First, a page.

I started the composting project by the end of the summer of 2020. I am someone who recycles and sorts her trash. That's my little contribution to Mother Earth. Plus, I had been wondering for several years, how to make use of all that organic waste?
I acquired that big blue plastic barrel, thanks to my brother, got a large bag of sawdust from his workshop, and a long wooden stick to turn the leftovers and mix them every once in a while. I tried to find some earthworms to colonize and speed up the process of composting but to no avail. So I decided to compost my leftovers without those little amazing creatures, that are not so easy to find in our soils anymore. Or at least the ones that have been brimmed with chemicals and toxic products in the name of killing weeds and pests... I was ready to wait some more time for my compost to be ready for use. So you can imagine how excited I was when I opened the barrel last week! And I have to say, I was quite satisfied with the result.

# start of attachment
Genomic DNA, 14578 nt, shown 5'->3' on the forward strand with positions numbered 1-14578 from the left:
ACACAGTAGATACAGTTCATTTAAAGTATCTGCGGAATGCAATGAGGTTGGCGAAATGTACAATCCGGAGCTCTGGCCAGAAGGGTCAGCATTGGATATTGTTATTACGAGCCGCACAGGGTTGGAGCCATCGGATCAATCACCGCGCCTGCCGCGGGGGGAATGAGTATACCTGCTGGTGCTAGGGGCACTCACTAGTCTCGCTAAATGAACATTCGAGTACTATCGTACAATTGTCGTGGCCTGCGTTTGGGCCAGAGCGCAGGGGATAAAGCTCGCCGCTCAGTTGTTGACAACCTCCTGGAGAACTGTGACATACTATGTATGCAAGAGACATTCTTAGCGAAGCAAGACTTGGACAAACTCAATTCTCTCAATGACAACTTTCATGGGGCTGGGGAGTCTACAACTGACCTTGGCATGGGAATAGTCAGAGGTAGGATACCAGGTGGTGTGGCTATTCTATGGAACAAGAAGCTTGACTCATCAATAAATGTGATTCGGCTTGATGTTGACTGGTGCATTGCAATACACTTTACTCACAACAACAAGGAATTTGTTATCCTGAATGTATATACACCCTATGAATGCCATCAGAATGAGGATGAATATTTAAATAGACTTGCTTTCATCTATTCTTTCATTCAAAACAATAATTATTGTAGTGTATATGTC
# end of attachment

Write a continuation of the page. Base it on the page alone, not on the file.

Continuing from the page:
You can replicate my experiment if you have a small spot on your balcony or any area that is not cold/fresh. To avoid putrid smells, throw your onions, chicken, fish, or meat leftovers to your neighborhood's stray cats and dogs. Since I am a vegetarian, I don't have to worry about animal leftovers, at least as long as I am not hosting a gathering. I read that eggshells are amazing to the mix and added many to my composting blend. Leftover coffee or tea bags, preferably without the bags, are also important for the soil of plants such as azaleas, rhododendrons, camellias, or gardenias. You can keep the coffee and tea separate and use that powder as an additional tool to control the acidity of the ground where these aforementioned plants are growing.
Last but not least, every time you add organic matter to your container or barrel, add some sawdust or old paper/cardboard in small pieces and mix well. Avoid glossy colored paper as it contains a plastic film that makes it hard to decompose naturally. Keep the container or barrel closed tightly. Preferably in a warm place to accelerate the decomposition of the matter. You can use your compost as mulch, or add it to your crop beds, your potted plants, and even to the soil around fruit trees. And remember, "Patience is a noble virtue, and, when rightly exercised, does not fail of its reward" (George Washington).